Cameron, Parliament nor the main parties are any longer the future – we have to defeat all of them.

Advertisements

Amateurs

I can’t remember the last time a budget was still being talked about, and still controversial, months after it was delivered. But as the BBC reports, George Osborne has engaged in yet another Tory U-turn – I’ve now lost count:

The government has announced it will postpone its 3p-a-litre rise in fuel duty in August until January next year.

The move follows a campaign by road users’ groups, who argued the increase would damage the economy.

Fuel duty will be frozen for the rest of the year, Chancellor George Osborne told MPs, adding that this would benefit families and businesses.

Labour, the SNP, Plaid Cymru and MPs from other parties had threatened to force a Commons vote on the issue.

The Sun newspaper and several Conservative MPs have also been pushing for a change of heart, amid concerns that prices at the pumps are squeezing living standards.

What’s abundantly clear is that Westminster is infested by a bunch of amateurs, which at a time of Eurozone meltdown and an attempted power grab by the EU bodes well….

Quotes Of The Day

From Tony Blair (who he?):

“I think most sensible people in Britain can see immigrants have made a great contribution to our country.”

At a stroke, he insults the core working class support of the Labour party who are most affected by immigration by overtly suggesting they’re not ‘sensible’. And:

“I would have been happy taking the European job as President of the EU”.

Perhaps someone should remind Blair that he has absolutely no hope of that job…because it doesn’t exist.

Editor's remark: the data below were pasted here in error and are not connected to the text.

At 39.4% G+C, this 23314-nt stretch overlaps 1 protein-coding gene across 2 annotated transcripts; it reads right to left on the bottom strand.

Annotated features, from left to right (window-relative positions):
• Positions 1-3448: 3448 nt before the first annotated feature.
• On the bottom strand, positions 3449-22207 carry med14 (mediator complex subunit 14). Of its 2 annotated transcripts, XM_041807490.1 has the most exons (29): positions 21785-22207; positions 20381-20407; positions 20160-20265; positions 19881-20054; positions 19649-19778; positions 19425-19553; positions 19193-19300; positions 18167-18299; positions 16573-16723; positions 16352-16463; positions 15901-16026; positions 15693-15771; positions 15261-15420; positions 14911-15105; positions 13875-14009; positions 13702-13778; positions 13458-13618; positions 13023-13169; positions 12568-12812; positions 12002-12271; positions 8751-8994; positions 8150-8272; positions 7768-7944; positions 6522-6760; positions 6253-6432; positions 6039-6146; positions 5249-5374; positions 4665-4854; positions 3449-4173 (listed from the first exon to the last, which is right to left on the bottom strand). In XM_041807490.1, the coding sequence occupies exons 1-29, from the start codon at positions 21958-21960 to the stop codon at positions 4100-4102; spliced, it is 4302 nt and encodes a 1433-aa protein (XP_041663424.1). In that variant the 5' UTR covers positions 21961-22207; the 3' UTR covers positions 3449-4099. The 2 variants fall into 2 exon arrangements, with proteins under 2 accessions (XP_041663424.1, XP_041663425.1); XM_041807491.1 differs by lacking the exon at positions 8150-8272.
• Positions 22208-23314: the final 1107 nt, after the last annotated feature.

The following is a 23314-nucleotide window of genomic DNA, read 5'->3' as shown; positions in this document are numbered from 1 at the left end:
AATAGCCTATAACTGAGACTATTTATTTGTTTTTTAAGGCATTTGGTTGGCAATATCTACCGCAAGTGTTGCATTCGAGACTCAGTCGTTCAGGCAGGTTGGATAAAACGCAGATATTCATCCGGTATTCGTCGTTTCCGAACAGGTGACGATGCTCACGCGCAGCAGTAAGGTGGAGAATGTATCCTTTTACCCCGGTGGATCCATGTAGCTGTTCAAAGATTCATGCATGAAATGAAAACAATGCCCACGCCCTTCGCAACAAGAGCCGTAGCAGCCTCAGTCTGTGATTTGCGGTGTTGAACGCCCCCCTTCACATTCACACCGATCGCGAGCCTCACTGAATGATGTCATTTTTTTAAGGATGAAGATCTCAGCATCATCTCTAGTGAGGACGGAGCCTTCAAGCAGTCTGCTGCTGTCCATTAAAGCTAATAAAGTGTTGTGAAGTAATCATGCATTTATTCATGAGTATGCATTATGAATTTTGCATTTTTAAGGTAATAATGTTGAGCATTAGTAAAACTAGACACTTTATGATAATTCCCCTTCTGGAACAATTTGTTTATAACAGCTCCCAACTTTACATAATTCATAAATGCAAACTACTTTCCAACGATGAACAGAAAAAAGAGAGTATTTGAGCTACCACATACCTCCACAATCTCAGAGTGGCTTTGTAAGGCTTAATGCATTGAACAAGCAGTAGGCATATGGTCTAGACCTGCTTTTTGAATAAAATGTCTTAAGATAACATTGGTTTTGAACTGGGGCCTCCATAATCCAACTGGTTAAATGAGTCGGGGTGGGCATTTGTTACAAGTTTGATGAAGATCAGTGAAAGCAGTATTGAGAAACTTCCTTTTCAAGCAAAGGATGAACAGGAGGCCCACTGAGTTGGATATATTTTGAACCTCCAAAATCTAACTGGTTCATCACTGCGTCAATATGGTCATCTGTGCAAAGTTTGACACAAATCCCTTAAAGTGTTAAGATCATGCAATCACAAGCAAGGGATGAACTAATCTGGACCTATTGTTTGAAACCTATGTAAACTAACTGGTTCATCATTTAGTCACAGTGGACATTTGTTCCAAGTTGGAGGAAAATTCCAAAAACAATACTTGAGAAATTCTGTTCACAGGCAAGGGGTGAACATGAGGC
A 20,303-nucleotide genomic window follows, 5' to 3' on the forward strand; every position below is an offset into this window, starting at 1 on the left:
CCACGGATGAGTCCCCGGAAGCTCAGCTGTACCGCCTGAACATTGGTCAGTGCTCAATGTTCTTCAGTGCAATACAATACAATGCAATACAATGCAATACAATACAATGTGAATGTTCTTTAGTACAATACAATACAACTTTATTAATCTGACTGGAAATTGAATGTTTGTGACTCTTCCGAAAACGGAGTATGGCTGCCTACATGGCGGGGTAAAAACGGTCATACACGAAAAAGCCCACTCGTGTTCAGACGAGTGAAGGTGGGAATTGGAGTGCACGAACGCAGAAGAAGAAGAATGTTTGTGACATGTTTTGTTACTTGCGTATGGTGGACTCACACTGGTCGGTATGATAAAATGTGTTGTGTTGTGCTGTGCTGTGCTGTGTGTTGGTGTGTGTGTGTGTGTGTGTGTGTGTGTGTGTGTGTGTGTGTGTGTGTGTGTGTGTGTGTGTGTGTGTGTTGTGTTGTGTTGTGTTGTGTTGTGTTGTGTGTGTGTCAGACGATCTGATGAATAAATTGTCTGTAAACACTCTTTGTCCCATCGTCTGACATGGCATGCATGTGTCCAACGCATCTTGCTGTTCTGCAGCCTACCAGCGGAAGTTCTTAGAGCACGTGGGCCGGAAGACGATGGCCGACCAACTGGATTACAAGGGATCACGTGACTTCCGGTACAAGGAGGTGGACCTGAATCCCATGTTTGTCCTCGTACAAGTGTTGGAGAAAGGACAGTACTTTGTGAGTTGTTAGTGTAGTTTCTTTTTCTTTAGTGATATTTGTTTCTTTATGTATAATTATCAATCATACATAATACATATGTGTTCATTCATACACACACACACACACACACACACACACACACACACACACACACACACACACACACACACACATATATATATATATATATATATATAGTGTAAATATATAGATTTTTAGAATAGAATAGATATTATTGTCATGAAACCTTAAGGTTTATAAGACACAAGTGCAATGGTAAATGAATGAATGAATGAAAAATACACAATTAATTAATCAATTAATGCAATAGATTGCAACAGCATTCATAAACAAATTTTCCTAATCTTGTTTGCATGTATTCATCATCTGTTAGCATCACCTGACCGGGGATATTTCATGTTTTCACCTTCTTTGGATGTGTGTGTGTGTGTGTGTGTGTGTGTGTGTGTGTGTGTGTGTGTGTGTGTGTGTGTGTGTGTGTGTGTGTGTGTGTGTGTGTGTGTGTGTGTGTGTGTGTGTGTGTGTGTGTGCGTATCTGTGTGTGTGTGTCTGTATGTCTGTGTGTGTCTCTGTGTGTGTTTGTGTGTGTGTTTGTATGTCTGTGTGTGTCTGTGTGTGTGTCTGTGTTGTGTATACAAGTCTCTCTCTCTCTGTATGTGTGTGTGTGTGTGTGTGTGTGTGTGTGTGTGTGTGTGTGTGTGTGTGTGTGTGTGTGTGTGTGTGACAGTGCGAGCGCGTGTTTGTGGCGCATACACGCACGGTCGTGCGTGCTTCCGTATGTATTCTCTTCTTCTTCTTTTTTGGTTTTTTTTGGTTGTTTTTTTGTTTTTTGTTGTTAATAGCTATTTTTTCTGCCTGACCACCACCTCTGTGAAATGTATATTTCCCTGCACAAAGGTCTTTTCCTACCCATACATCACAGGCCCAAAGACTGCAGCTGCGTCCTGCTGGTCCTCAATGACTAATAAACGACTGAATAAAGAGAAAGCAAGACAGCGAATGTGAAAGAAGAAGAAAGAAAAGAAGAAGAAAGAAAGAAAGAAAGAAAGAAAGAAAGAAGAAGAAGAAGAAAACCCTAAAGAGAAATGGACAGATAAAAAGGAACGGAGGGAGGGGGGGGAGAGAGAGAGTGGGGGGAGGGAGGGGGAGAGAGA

Is Britain On The Way Out Of The EU?

Harold Macmillan allegedly replied to a journalist’s question of what is most likely to blow governments off course, with the response; “Events, dear boy, events”.

Such is Cameron’s position now. He was desperate to ‘park the EU’ issue for the Tory party, but now it has blown up in his face big time. So much so that within less than six months the question of an EU referendum of sorts is increasingly being touted as being inevitable. This was unthinkable before the 2010 election in political circles.

But, as with the issue of immigration, which is being discussed by Labour eight years late simply as a token gesture so it is with our EU membership. Our political class are still stuck in a time warp of ‘renegotiation’ and ‘common market’ rhetoric, however events move fast and the EU tectonic plates have shifted very rapidly. The EU is about to go for the leap into full political integration (as was always intended) – more quickly than it will probably get away with but necessary because of the severity of the Eurozone crisis.

As Richard North points out, the key date is June 28th next week when the EU Council (not Summit) takes place, and political integration proposals are likely to be announced. With the severity of the Eurocrisis preventing the original intention of salami tactics (step-by-step) regarding integration as per the Monnet method, they are having to go for it all in one go – a bold move which will inevitably mean that Britain’s relationship with the EU will have to change. A significant treaty change is due and thus a referendum here. This leaves three options:

  • Accept full integration including the Euro – a non-starter.
  • Attempt to veto the forthcoming treaty at an IGC, unless Cameron demands we repatriate powers. Yet not only does Cameron have no influence regarding the EU Council agenda, it will also leave him open to accusations of destroying the EU project for ‘selfish national interest’. Again a non-starter.
  • So all that’s left is option 3, leave via article 50 of the Lisbon Treaty to try to renegotiate a new relationship entirely, which essentially means exit, in all but name.

As Dr North argues; “Britain is on its way out”. At times like this, the official advice regarding a possible breakup of the Euro is to stock up on canned food. Me? I’m stocking up on beer – I might need it…it’s been a long wait.

3%

As regular readers know I’m in the process of trying to move house. Despite being in an area of the South East where house prices have generally held up, as demonstrated by the rapid increase of new builds in my area, the market in my case is somewhat slow – and for one good reason, according to my feedback from estate agents – fucking stamp duty.